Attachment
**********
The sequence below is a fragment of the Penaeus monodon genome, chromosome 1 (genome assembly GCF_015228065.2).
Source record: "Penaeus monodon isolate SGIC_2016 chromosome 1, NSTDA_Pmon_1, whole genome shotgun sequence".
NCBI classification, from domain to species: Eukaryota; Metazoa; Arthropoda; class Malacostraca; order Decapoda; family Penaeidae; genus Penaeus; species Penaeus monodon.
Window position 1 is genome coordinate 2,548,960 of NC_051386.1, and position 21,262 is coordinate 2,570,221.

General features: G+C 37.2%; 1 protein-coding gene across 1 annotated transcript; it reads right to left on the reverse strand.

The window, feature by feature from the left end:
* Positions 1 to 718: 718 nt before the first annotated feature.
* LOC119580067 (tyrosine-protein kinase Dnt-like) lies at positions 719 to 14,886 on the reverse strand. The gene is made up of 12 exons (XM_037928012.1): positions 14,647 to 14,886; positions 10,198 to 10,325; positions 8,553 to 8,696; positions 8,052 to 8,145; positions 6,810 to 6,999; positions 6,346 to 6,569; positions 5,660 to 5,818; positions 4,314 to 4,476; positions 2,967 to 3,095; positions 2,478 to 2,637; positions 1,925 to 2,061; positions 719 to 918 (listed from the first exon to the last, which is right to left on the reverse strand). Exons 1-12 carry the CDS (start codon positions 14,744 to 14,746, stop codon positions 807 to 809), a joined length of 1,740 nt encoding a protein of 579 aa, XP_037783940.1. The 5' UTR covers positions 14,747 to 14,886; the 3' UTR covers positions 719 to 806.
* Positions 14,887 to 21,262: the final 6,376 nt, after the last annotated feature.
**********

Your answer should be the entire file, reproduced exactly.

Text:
The sequence below is a fragment of the Penaeus monodon genome, chromosome 1 (genome assembly GCF_015228065.2).
Source record: "Penaeus monodon isolate SGIC_2016 chromosome 1, NSTDA_Pmon_1, whole genome shotgun sequence".
NCBI classification, from domain to species: Eukaryota; Metazoa; Arthropoda; class Malacostraca; order Decapoda; family Penaeidae; genus Penaeus; species Penaeus monodon.
Window position 1 is genome coordinate 2,548,960 of NC_051386.1, and position 21,262 is coordinate 2,570,221.

General features: G+C 37.2%; 1 protein-coding gene across 1 annotated transcript; it reads right to left on the reverse strand.

The window, feature by feature from the left end:
* Positions 1 to 718: 718 nt before the first annotated feature.
* LOC119580067 (tyrosine-protein kinase Dnt-like) lies at positions 719 to 14,886 on the reverse strand. The gene is made up of 12 exons (XM_037928012.1): positions 14,647 to 14,886; positions 10,198 to 10,325; positions 8,553 to 8,696; positions 8,052 to 8,145; positions 6,810 to 6,999; positions 6,346 to 6,569; positions 5,660 to 5,818; positions 4,314 to 4,476; positions 2,967 to 3,095; positions 2,478 to 2,637; positions 1,925 to 2,061; positions 719 to 918 (listed from the first exon to the last, which is right to left on the reverse strand). Exons 1-12 carry the CDS (start codon positions 14,744 to 14,746, stop codon positions 807 to 809), a joined length of 1,740 nt encoding a protein of 579 aa, XP_037783940.1. The 5' UTR covers positions 14,747 to 14,886; the 3' UTR covers positions 719 to 806.
* Positions 14,887 to 21,262: the final 6,376 nt, after the last annotated feature.